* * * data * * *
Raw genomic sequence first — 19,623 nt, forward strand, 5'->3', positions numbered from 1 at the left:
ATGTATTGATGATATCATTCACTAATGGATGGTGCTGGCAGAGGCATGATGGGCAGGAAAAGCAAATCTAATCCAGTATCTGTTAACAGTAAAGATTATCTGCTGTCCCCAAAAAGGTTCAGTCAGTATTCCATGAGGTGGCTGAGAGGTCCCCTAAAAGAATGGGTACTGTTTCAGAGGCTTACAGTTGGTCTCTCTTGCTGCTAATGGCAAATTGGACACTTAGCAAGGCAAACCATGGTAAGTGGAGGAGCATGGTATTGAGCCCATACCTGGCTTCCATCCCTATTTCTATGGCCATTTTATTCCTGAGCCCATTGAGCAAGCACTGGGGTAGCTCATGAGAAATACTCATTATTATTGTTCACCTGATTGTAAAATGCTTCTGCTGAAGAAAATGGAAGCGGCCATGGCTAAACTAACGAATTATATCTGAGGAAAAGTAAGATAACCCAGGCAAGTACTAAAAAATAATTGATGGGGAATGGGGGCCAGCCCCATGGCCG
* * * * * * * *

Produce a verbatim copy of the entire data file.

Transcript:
Raw genomic sequence first — 19,623 nt, forward strand, 5'->3', positions numbered from 1 at the left:
ATGTATTGATGATATCATTCACTAATGGATGGTGCTGGCAGAGGCATGATGGGCAGGAAAAGCAAATCTAATCCAGTATCTGTTAACAGTAAAGATTATCTGCTGTCCCCAAAAAGGTTCAGTCAGTATTCCATGAGGTGGCTGAGAGGTCCCCTAAAAGAATGGGTACTGTTTCAGAGGCTTACAGTTGGTCTCTCTTGCTGCTAATGGCAAATTGGACACTTAGCAAGGCAAACCATGGTAAGTGGAGGAGCATGGTATTGAGCCCATACCTGGCTTCCATCCCTATTTCTATGGCCATTTTATTCCTGAGCCCATTGAGCAAGCACTGGGGTAGCTCATGAGAAATACTCATTATTATTGTTCACCTGATTGTAAAATGCTTCTGCTGAAGAAAATGGAAGCGGCCATGGCTAAACTAACGAATTATATCTGAGGAAAAGTAAGATAACCCAGGCAAGTACTAAAAAATAATTGATGGGGAATGGGGGCCAGCCCCATGGCCG